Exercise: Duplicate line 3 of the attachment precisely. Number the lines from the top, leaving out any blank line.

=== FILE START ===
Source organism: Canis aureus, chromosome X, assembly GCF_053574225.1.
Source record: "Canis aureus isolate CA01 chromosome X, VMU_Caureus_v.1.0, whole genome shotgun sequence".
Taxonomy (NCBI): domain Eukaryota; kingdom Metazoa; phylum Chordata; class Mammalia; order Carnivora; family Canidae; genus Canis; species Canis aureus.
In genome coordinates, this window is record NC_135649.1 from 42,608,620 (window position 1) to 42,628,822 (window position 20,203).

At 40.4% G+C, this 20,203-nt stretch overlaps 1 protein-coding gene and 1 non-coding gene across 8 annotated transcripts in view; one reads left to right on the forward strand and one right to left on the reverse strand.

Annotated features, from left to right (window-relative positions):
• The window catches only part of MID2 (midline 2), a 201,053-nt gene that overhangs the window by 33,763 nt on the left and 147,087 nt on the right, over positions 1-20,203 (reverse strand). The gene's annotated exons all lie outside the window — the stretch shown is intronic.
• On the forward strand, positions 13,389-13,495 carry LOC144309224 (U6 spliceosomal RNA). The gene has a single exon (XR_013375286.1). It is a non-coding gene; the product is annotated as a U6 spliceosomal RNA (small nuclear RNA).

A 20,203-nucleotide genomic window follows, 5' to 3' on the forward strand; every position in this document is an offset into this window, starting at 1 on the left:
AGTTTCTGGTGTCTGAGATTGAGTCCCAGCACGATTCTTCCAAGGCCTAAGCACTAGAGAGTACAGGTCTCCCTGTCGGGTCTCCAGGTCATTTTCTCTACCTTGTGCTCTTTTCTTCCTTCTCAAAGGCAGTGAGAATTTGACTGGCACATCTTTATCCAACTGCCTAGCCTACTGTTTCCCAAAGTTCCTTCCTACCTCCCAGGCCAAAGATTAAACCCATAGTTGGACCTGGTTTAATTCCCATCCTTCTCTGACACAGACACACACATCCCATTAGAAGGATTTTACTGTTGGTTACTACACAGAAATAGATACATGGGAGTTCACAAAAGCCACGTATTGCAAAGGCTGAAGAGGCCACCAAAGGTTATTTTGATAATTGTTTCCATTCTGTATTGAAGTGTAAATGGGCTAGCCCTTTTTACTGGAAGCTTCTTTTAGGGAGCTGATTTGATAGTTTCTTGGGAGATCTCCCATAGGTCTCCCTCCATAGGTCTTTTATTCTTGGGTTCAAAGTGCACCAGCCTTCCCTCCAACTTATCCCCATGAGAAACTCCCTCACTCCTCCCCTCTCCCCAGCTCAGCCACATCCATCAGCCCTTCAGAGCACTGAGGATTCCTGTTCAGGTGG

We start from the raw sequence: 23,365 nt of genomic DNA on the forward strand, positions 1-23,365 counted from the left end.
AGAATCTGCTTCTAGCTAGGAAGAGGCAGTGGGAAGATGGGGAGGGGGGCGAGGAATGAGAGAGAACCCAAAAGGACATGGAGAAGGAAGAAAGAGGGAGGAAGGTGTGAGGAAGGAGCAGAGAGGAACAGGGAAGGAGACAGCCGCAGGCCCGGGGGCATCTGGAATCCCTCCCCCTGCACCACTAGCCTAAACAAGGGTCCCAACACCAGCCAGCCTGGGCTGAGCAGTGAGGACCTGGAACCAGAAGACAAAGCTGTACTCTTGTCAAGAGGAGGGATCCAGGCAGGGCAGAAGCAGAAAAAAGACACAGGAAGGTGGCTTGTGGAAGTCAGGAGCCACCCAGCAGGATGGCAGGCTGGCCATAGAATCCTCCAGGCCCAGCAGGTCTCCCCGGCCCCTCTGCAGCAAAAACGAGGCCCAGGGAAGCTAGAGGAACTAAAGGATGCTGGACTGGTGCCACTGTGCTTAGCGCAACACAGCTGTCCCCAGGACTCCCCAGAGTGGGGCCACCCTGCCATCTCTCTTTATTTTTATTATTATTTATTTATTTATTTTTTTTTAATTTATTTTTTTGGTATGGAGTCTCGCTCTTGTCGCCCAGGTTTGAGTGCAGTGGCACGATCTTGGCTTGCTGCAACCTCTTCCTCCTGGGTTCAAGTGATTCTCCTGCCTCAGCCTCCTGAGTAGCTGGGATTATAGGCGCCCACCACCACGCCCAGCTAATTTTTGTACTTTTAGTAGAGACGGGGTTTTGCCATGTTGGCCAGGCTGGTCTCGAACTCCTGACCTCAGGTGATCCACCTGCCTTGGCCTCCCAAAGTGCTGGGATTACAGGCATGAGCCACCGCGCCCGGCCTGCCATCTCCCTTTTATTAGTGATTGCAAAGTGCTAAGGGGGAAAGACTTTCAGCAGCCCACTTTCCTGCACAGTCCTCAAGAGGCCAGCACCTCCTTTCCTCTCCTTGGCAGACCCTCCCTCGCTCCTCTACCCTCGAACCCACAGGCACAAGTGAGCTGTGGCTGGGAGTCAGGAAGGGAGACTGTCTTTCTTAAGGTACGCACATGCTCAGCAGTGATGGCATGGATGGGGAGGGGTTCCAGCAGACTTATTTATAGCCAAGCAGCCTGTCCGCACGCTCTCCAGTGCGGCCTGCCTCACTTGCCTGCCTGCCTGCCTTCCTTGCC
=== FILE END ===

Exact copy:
Taxonomy (NCBI): domain Eukaryota; kingdom Metazoa; phylum Chordata; class Mammalia; order Carnivora; family Canidae; genus Canis; species Canis aureus.